There is nothing quite like walking off a cricket pitch flushed with success to find the person who has come along to watch you for the first time has done a big poo.
Let’s start at the beginning. My baby was due to enter the world on February 18th, just a few days into the World Cup. Not ideal timing, but at least he wasn’t interrupting The Ashes.
In the end, he was late. Five days after the scheduled start of his innings, at risk of being timed out, things began to stir. We were just getting used to the comfortable preliminary rounds, experimenting with fielding positions and fine-tuning the batting order, when the situation suddenly became a bit more serious. Flashing lights, pained expressions, screaming and shouting – we were now well and truly into the knockout stages.
You can do all the net practice you like, but out in the middle it’s a different matter. I proved myself a useful partner at home, picking up singles and keeping the partnership ticking along, but once in hospital I froze.
All padded up with nowhere to go, I stood paralysed at the non-striker’s end as my darling wife held firm in the face of an almighty onslaught. Time and again she went down; the physio told her to retire hurt, accept a runner, but she would not budge. She stared back at the bowler with a determined glare, took a deep breath and re-marked her guard.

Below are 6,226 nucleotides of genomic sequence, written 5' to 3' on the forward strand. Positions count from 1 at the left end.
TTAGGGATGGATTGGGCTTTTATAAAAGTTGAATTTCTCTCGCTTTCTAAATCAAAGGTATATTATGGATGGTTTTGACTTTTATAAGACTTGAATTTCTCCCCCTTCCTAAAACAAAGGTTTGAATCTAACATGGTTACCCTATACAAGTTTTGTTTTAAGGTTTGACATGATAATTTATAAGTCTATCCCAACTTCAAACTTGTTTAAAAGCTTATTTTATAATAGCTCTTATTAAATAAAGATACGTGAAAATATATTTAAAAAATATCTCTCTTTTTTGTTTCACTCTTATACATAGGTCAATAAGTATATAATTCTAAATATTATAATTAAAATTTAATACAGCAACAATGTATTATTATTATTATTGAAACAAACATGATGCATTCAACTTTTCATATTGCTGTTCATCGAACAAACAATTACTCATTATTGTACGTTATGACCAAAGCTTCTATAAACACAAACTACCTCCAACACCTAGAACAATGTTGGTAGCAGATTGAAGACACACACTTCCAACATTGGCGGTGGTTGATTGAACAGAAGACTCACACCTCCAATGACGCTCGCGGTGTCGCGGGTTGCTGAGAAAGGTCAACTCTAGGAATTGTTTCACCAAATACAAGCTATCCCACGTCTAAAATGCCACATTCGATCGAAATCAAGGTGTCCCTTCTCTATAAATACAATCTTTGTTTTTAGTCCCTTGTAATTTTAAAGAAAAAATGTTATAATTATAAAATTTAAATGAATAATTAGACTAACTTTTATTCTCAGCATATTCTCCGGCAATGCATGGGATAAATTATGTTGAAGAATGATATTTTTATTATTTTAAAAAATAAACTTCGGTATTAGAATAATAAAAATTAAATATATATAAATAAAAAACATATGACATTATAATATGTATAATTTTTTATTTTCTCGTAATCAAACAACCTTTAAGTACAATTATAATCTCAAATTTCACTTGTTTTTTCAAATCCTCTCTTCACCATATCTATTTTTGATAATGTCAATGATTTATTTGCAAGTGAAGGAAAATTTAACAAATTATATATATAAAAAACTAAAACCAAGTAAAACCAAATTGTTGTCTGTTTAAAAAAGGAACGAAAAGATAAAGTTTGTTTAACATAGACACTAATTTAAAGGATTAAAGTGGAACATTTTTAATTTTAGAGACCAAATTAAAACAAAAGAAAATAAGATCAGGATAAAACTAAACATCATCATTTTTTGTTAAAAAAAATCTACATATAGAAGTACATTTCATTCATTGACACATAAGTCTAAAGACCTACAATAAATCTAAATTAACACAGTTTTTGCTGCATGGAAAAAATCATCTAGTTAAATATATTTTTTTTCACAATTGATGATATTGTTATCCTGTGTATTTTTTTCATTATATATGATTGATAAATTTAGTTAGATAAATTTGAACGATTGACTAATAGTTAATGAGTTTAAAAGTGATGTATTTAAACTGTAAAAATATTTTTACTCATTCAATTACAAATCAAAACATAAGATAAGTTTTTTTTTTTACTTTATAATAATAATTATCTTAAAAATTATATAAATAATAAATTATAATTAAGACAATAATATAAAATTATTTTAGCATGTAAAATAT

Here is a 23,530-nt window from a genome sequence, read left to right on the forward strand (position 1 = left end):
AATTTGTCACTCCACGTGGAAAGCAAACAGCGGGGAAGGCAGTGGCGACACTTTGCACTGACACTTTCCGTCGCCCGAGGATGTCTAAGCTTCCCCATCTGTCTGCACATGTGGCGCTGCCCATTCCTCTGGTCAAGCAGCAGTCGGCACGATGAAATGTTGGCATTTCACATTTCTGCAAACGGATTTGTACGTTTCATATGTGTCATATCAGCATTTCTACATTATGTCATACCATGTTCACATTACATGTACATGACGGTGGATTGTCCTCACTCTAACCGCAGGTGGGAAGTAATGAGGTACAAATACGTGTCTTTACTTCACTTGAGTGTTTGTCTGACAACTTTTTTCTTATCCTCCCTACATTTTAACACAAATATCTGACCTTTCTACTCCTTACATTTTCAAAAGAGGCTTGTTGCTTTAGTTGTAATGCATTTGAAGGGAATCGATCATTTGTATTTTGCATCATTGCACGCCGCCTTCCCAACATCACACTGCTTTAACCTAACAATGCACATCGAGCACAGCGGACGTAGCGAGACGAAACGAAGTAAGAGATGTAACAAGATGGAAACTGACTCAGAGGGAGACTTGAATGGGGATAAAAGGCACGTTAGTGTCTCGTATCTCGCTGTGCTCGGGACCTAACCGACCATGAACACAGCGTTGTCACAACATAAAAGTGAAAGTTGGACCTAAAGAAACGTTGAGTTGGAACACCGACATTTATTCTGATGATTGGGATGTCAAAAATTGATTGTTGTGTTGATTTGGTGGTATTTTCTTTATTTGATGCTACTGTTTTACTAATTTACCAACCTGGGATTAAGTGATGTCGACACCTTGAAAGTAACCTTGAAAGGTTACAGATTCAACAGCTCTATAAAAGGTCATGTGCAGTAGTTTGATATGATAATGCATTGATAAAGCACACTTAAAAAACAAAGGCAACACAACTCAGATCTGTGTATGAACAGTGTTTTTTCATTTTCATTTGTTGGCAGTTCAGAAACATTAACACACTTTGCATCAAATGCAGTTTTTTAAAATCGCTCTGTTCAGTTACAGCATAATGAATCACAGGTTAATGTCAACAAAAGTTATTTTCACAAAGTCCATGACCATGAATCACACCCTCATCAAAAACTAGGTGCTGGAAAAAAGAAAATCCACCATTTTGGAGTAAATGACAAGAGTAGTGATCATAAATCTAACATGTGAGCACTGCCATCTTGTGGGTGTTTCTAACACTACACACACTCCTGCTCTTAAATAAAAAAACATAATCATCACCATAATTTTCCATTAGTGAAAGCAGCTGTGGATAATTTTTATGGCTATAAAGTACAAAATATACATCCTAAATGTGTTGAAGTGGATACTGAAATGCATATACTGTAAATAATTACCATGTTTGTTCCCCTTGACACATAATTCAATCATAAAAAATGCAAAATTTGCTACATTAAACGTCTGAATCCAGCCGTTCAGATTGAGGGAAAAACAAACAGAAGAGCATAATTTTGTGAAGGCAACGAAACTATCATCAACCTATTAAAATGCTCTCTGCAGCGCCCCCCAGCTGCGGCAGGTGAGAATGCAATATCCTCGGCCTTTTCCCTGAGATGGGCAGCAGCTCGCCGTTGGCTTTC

Finally the pavilion doors opened (that’s probably a metaphor too far) and out he came. The moment of triumph was strangely muted. Despite having had my eyes fixed on this life-changing landmark for so long, I hadn’t really considered how I might react when it finally arrived. Should I look to the heavens and thank the Almighty? Get down on my knees and kiss the pitch? Or embark on a lap of honour, arms aloft, twirling my bat to the four corners of the stadium?
They say you never forget your first – a monkey off the back, an unsullied glimpse of a dazzling future, your place in the team secured forever. There will undoubtedly be low points – dips in form, temper tantrums, bad decisions, horrific collapses, entire days lost to bad weather. But a platform has been set, and now we must make hay while our son shines.
He is now two months old, and last weekend he attended his first match. Quite what he made of our chaotic 25-over, 12-man-a-side friendly against Liskeard Teachers, I’m not sure.
We batted first and he saw his old man get clean bowled for zip as we made 170-odd. When I picked up two cheap wickets opening the bowling I peered over to the pavilion, hoping for a sign of approval from the lad. He was either asleep or bored senseless.
They told me once I had a baby nothing would ever be the same again, and they were right. My hand-eye coordination, dodgy at the best of times, has not responded well to sleep deprivation and emotional overload. But the new season is here at last, and I’ll be damned if a few dirty nappies and fiddly car seats are going to stop me now.